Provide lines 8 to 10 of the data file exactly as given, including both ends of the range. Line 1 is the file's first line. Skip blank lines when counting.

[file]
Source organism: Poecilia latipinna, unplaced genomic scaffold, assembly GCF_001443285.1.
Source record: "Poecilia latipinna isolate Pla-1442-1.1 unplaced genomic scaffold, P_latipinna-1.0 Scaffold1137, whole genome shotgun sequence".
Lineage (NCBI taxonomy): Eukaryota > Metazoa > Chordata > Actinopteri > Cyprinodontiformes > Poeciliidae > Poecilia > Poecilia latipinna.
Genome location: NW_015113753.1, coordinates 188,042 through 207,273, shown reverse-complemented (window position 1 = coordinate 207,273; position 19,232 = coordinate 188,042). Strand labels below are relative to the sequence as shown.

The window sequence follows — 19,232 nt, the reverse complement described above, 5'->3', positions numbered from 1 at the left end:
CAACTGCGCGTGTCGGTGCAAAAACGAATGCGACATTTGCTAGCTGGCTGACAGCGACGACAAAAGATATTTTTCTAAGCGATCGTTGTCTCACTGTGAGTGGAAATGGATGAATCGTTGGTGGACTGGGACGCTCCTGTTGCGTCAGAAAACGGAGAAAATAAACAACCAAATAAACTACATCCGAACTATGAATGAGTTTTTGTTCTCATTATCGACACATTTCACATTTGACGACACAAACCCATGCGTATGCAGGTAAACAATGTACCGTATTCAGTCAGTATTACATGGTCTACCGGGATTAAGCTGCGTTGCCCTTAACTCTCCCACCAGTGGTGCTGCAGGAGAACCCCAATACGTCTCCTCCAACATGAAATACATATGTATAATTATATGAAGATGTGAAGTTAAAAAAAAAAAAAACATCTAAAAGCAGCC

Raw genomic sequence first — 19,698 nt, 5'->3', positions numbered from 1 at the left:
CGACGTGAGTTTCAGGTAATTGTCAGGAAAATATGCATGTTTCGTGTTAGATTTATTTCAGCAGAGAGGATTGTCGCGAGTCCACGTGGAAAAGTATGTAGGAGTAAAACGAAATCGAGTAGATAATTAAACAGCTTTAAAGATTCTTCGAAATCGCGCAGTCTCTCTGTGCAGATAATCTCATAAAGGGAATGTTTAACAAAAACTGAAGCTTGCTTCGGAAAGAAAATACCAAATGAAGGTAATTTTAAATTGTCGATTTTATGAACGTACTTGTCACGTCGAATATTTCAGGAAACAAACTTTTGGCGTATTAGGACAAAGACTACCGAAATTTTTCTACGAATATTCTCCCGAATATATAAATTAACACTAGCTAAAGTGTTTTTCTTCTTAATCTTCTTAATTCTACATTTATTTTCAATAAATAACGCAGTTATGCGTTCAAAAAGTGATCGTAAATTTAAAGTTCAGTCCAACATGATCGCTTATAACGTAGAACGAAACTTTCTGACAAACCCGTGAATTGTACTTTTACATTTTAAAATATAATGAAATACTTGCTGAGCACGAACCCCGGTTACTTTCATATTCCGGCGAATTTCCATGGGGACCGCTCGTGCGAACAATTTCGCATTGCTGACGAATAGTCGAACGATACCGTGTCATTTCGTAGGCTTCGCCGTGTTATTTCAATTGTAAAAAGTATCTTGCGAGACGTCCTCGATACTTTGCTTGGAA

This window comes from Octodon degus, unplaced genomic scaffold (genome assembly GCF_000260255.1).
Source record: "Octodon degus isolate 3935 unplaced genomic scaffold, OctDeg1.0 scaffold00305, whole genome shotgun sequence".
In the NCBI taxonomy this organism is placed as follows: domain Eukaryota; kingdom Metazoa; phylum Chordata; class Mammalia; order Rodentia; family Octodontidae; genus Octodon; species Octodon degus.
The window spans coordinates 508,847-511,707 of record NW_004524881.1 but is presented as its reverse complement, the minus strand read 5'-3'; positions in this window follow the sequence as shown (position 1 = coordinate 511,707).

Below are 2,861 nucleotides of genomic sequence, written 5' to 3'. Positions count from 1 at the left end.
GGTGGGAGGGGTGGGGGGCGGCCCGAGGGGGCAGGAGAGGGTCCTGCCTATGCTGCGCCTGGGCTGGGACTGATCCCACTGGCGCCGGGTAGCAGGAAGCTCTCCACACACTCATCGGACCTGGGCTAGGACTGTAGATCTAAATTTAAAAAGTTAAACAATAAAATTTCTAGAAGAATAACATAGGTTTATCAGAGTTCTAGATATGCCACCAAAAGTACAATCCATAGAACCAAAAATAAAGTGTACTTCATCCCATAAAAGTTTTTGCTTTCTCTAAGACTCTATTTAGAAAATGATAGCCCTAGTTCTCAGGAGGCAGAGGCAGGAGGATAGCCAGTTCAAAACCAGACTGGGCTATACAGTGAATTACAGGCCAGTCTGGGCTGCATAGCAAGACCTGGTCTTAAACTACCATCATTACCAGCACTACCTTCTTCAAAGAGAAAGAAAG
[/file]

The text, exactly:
CGACGTGAGTTTCAGGTAATTGTCAGGAAAATATGCATGTTTCGTGTTAGATTTATTTCAGCAGAGAGGATTGTCGCGAGTCCACGTGGAAAAGTATGTAGGAGTAAAACGAAATCGAGTAGATAATTAAACAGCTTTAAAGATTCTTCGAAATCGCGCAGTCTCTCTGTGCAGATAATCTCATAAAGGGAATGTTTAACAAAAACTGAAGCTTGCTTCGGAAAGAAAATACCAAATGAAGGTAATTTTAAATTGTCGATTTTATGAACGTACTTGTCACGTCGAATATTTCAGGAAACAAACTTTTGGCGTATTAGGACAAAGACTACCGAAATTTTTCTACGAATATTCTCCCGAATATATAAATTAACACTAGCTAAAGTGTTTTTCTTCTTAATCTTCTTAATTCTACATTTATTTTCAATAAATAACGCAGTTATGCGTTCAAAAAGTGATCGTAAATTTAAAGTTCAGTCCAACATGATCGCTTATAACGTAGAACGAAACTTTCTGACAAACCCGTGAATTGTACTTTTACATTTTAAAATATAATGAAATACTTGCTGAGCACGAACCCCGGTTACTTTCATATTCCGGCGAATTTCCATGGGGACCGCTCGTGCGAACAATTTCGCATTGCTGACGAATAGTCGAACGATACCGTGTCATTTCGTAGGCTTCGCCGTGTTATTTCAATTGTAAAAAGTATCTTGCGAGACGTCCTCGATACTTTGCTTGGAA

This window comes from Octodon degus, unplaced genomic scaffold (genome assembly GCF_000260255.1).
Source record: "Octodon degus isolate 3935 unplaced genomic scaffold, OctDeg1.0 scaffold00305, whole genome shotgun sequence".